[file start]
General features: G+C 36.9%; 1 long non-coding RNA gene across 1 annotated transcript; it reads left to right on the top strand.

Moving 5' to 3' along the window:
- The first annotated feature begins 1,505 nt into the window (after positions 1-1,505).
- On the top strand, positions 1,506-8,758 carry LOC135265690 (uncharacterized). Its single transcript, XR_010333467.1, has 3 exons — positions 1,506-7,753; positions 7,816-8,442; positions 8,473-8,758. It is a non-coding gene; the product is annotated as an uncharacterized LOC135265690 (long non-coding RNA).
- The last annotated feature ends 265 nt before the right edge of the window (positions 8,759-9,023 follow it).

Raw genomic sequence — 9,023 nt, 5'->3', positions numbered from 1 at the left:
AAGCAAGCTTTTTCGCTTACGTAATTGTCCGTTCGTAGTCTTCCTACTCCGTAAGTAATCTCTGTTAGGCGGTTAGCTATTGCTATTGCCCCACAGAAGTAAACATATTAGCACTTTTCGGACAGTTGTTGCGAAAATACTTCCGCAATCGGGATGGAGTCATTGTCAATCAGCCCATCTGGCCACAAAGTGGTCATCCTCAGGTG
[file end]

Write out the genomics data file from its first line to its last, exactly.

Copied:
General features: G+C 36.9%; 1 long non-coding RNA gene across 1 annotated transcript; it reads left to right on the top strand.

Moving 5' to 3' along the window:
- The first annotated feature begins 1,505 nt into the window (after positions 1-1,505).
- On the top strand, positions 1,506-8,758 carry LOC135265690 (uncharacterized). Its single transcript, XR_010333467.1, has 3 exons — positions 1,506-7,753; positions 7,816-8,442; positions 8,473-8,758. It is a non-coding gene; the product is annotated as an uncharacterized LOC135265690 (long non-coding RNA).
- The last annotated feature ends 265 nt before the right edge of the window (positions 8,759-9,023 follow it).

Raw genomic sequence — 9,023 nt, 5'->3', positions numbered from 1 at the left:
AAGCAAGCTTTTTCGCTTACGTAATTGTCCGTTCGTAGTCTTCCTACTCCGTAAGTAATCTCTGTTAGGCGGTTAGCTATTGCTATTGCCCCACAGAAGTAAACATATTAGCACTTTTCGGACAGTTGTTGCGAAAATACTTCCGCAATCGGGATGGAGTCATTGTCAATCAGCCCATCTGGCCACAAAGTGGTCATCCTCAGGTG